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The Air Force’s Future: Flying ‘Aircraft Carriers’ Launching Drones?

XQ-58A Valkyrie
An XQ-58A Valkyrie low-cost unmanned aerial vehicle launches at the U.S. Army Yuma Proving Ground, Ariz., Dec. 9, 2020. The flight successfully demonstrated the ability of new communications data to exchange information with an F-22 Raptor and F-35 Lightning II and the transformative warfighting impact of the open architecture underpinning the Advanced Battle Management System. (U.S. Air Force photo by Staff Sgt. Joshua King)

The Kratos’ stealthy XQ-58A Valkyrie drone was able to successfully launch a small drone from its internal bomb bay during a recent test flight carried out in conjunction with the Air Force Research Laboratory, a group of scientists and researchers that develop emerging air, cyber, and space technologies for “air, space and cyberspace forces.” 

The Air Force Research Laboratory had the following to say about the test flight:

This test, conducted in partnership with Kratos UAS and Area-I, demonstrated the ability to launch an ALTIUS-600 small, unmanned aircraft system (SUAS) from the internal weapons bay of the XQ-58A. Kratos, Area-I and AFRL designed and fabricated the SUAS carriage and developed software to enable release. After successful release of the SUAS, the XQ-58A completed additional test points to expand its demonstrated operating envelope.

“This is the sixth flight of the Valkyrie and the first time the payload bay doors have been opened in flight,” said Alyson Turri, demonstration program manager. “In addition to this first SUAS separation demonstration, the XQ-58A flew higher and faster than previous flights.”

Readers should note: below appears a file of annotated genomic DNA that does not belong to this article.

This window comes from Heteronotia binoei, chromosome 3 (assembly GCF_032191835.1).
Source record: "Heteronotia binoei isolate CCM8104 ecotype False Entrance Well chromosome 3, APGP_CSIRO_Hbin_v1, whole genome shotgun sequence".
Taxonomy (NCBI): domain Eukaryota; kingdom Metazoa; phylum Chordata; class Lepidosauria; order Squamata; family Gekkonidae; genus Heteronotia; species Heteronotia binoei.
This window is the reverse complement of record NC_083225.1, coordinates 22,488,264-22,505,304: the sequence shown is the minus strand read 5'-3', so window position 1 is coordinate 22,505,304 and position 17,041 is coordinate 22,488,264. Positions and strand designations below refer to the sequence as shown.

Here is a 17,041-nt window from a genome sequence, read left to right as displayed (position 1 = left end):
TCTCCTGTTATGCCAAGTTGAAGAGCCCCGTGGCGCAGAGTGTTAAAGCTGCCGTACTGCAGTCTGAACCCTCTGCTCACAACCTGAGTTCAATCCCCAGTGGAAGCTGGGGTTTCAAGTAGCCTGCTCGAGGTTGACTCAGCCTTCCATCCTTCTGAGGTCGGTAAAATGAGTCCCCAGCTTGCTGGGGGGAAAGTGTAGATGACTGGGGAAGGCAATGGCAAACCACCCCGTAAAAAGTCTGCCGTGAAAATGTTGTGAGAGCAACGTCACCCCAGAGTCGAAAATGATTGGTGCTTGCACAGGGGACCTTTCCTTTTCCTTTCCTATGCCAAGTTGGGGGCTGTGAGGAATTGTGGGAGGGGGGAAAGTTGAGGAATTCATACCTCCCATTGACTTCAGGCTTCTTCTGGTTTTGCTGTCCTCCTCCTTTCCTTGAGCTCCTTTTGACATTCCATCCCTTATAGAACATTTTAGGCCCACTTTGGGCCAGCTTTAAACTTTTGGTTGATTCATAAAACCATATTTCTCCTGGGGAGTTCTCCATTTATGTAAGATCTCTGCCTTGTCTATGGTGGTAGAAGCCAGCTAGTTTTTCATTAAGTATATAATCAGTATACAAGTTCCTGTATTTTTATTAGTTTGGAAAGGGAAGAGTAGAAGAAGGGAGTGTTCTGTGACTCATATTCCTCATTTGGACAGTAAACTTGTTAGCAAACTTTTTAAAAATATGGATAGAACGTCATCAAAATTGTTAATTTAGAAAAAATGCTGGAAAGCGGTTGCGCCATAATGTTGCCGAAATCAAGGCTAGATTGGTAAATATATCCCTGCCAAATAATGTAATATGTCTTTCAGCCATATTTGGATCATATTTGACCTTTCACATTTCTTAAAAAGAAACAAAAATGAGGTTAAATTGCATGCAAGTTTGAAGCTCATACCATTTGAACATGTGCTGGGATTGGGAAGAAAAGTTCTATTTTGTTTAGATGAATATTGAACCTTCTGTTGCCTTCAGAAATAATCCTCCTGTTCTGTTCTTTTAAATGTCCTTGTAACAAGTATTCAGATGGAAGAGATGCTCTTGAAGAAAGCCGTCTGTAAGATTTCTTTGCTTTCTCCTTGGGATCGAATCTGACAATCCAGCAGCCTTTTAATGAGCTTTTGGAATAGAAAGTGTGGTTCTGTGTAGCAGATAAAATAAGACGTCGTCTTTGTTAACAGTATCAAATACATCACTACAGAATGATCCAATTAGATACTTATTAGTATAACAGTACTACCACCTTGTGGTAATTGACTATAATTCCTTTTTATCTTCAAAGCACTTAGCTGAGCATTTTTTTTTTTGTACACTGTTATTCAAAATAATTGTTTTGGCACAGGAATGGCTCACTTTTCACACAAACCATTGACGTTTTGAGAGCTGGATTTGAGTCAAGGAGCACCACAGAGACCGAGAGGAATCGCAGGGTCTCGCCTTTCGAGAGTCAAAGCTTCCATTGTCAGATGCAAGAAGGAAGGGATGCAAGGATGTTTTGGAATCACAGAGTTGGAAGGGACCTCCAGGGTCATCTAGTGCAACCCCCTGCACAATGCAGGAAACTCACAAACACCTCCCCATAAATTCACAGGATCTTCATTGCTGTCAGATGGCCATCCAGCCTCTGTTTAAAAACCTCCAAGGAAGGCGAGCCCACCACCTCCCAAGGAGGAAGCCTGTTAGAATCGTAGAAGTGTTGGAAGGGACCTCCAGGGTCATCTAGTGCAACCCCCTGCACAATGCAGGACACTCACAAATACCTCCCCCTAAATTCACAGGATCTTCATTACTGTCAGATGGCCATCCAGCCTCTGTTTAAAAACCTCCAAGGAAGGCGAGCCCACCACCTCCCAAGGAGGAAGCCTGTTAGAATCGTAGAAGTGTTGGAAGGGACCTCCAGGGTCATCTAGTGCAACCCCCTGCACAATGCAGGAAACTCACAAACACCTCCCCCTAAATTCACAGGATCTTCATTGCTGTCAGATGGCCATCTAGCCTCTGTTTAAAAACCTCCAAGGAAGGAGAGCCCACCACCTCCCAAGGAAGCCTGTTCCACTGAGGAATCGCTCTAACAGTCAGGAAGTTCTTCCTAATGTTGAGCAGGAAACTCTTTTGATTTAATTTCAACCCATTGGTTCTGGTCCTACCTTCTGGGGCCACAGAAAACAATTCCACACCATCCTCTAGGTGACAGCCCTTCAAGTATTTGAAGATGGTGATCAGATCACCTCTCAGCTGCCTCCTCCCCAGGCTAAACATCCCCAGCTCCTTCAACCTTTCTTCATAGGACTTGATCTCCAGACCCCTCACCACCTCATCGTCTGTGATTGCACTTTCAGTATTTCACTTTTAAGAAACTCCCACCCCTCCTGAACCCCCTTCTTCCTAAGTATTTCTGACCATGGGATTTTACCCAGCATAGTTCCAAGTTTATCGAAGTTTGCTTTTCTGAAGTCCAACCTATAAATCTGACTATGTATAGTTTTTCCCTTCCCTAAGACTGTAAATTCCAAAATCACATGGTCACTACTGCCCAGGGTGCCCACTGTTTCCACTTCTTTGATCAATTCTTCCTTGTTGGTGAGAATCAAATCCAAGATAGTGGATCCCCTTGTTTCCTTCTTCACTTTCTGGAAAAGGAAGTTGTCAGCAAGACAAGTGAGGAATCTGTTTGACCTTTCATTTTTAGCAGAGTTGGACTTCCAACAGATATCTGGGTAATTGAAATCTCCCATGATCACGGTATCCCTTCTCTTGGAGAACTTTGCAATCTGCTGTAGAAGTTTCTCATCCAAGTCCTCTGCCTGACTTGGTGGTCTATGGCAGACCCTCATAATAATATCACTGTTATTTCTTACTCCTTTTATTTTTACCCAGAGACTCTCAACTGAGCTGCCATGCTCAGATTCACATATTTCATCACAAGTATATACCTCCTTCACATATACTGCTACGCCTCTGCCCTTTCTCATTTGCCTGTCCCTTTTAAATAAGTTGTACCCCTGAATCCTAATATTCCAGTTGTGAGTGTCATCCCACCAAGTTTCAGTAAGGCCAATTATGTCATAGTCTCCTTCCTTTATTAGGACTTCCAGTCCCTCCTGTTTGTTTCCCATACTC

The XQ-58A Valkyrie is one of Kratos’ premier projects and has splashed through the media as an affordable, lightweight, and expendable stealthy drone, part of the Air Force’s Low-Cost Attritable Aircraft Technology program.  The Air Force initiative hopes to ultimately allow battlefield commanders to field a stealthy, hard-to-detect drone that would be inexpensive enough that its loss on the battlefield would not be unacceptable.

Given its stealthy characteristics, Kratos’ Valkyrie could act as a scout for stealthier manned platforms like the F-22 Raptor or the F-35. Though the Valkyrie would likely have a significantly lower top speed and smaller weapon loadout, the fact that it is unmanned would make it an extremely attractive option on the battlefield.

Dropping small unmanned aircraft from their bomb bays would further augment stealthy, low-cost drone capabilities by allowing them to be force multipliers in tomorrow’s air battles.

The small drone released by the Valkyrie in this recent test is designed by Area-I, an aerospace manufacturer. It is quite small at just 27 pounds, and can be configured for a variety of mission profiles, including reconnaissance/surveillance, as well as signals intelligence and electronic warfare, and has a 4-hour endurance.

The XQ-58A Valkyrie drone is developing at a fast clip, though it isn’t quite ready to transform how the Air Force or other branches conduct aerial warfare just yet. Still, stealthy expendable autonomous drones launching other drones have the potential to revolutionize manned air combat.

Caleb Larson is a Defense Writer based in Europe. He holds a Master of Public Policy and covers U.S. and Russian security, European defense issues, and German politics and culture.

Caleb Larson
Written By

Caleb Larson, a defense journalist based in Europe and holds a Master of Public Policy degree from the Willy Brandt School of Public Policy. He lives in Berlin and writes on U.S. and Russian foreign and defense policy, German politics and culture.

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